A roundup of what's happening on the Green Bay Packers' beat.
GREEN BAY, Wis. -- Packers coach Mike McCarthy completed his coaching staff last Friday, when he announced the hiring of four new coaches and gave different responsibilities to five others previously on his staff.
It brought the total number of assistant coaches working under McCarthy to 21 -- one more than the Packers had last season.
Only three NFL head coaches currently have more assistants than McCarthy does.
Philadelphia Eagles coach Chip Kelly and Seattle Seahawks coach Pete Carroll each have 23 assistant coaches -- tops in the NFL. It's interesting that the two biggest staffs both were assembled by recent former college coaches.
The NFL average for assistant coaches is 19.1 per team. The AFC average is 18.9, while the NFC average is 19.3.
The numbers were based on coaching staff directories listed on each team's website.
While there could be a few additions to coaching staffs over the next few weeks, most of the coaching changes have been made, which makes it interesting to note that Pittsburgh Steelers coach Mike Tomlin currently has the smallest staff with just 14 assistants. The Steelers list only one strength and conditioning coach, while many teams have two or three, and only list one special teams coach while many teams have two or three. Other teams will small staffs include the New England Patriots and Atlanta Falcons, each with 16 assistants.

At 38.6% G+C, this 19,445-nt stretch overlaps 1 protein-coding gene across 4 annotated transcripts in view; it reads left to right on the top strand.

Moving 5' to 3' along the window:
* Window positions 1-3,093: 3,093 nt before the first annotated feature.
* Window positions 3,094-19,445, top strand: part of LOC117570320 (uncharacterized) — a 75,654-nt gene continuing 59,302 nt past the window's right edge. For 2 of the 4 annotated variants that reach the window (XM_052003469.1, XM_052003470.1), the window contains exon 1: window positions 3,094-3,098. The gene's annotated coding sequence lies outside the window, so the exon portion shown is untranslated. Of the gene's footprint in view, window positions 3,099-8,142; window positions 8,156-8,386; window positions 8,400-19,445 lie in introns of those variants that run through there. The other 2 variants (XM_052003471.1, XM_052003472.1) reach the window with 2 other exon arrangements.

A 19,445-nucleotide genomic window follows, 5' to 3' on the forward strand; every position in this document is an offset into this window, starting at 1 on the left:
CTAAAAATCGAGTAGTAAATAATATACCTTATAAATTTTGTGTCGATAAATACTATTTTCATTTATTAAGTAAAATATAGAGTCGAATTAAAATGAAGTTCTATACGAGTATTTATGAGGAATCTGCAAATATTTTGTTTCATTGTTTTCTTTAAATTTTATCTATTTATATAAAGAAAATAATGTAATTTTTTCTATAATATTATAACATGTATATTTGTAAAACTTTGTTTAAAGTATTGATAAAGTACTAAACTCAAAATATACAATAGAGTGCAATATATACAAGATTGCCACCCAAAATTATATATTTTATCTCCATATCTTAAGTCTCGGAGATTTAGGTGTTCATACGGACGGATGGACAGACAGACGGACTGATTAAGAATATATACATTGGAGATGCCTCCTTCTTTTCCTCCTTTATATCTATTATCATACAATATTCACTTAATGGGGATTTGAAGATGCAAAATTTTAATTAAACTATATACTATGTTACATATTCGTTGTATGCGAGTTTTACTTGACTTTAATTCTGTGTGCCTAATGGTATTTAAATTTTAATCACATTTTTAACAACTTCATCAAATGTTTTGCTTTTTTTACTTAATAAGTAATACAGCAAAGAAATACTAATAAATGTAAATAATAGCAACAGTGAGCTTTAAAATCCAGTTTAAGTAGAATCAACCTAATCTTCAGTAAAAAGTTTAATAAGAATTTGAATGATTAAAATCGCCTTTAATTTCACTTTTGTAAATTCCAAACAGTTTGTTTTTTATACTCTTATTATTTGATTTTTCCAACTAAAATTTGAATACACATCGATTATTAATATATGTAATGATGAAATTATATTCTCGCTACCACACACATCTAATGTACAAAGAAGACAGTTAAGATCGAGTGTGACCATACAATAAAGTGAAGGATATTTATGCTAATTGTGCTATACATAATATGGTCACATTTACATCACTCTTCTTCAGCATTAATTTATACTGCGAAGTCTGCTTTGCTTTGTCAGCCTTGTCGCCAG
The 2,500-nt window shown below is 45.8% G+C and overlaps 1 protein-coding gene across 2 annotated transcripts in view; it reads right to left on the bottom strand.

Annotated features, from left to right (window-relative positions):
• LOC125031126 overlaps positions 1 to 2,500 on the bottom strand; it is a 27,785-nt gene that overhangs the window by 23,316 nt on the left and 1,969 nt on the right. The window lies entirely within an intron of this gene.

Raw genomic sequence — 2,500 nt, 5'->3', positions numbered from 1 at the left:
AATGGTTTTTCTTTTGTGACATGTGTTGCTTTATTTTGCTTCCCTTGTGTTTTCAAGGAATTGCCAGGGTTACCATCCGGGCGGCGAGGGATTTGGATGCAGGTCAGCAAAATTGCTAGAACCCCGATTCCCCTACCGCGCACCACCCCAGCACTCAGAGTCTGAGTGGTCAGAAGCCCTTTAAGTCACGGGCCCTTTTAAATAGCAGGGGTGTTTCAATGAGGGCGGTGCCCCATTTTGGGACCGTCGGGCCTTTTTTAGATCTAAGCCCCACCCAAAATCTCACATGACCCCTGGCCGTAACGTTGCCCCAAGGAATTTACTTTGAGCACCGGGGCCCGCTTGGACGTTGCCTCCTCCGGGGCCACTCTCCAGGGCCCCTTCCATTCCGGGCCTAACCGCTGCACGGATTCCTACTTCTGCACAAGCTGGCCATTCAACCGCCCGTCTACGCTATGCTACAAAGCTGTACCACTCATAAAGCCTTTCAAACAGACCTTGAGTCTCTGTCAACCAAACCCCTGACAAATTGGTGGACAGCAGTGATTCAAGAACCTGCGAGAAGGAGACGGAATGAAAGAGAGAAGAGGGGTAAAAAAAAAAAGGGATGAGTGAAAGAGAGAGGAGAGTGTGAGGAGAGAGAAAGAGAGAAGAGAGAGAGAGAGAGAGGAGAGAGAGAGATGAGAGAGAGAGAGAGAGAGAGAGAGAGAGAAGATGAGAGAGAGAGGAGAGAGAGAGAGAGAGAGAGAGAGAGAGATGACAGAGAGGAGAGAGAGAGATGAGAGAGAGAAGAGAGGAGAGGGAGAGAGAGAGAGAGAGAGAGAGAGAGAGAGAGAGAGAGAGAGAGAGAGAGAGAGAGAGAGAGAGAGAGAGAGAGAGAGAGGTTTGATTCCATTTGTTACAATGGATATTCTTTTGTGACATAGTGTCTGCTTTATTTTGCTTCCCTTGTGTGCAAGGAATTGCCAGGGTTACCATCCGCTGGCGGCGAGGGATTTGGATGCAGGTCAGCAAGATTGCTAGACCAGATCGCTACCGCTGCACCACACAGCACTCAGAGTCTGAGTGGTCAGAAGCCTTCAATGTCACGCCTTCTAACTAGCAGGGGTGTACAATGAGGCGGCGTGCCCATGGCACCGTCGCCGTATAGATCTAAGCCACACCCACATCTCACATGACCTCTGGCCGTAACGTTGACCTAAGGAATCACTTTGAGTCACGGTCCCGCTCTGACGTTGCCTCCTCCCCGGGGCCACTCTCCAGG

In case you missed it on ESPN.com:
Here's the full story on the coaching changes McCarthy announced.
Our weekly mailbag included questions about whether or not the Packers might change to a 4-3 defense, the future of former safety Nick Collins, if yoga could help reduce injuries and more.
Remember the Morgan Burnett-Tony Gonzalez story from last week? Well, Packers cornerback Jarrett Bush cleared things up for us, admitting he was the one who was jawing with Gonzalez in the Dec. 8 game at Lambeau Field.
Best of the rest:
In the Green Bay Press-Gazette, Mike Vandermause suggested that Seahawks general manager John Schneider, a former Packers scout, might be the best choice to replace Ted Thompson whenever he decides to retire from his GM job.
In the Milwaukee Journal Sentinel, Tom Silverstein wrote that the Thompson's draft-and-develop philosophy has put the Packers in good salary-cap shape.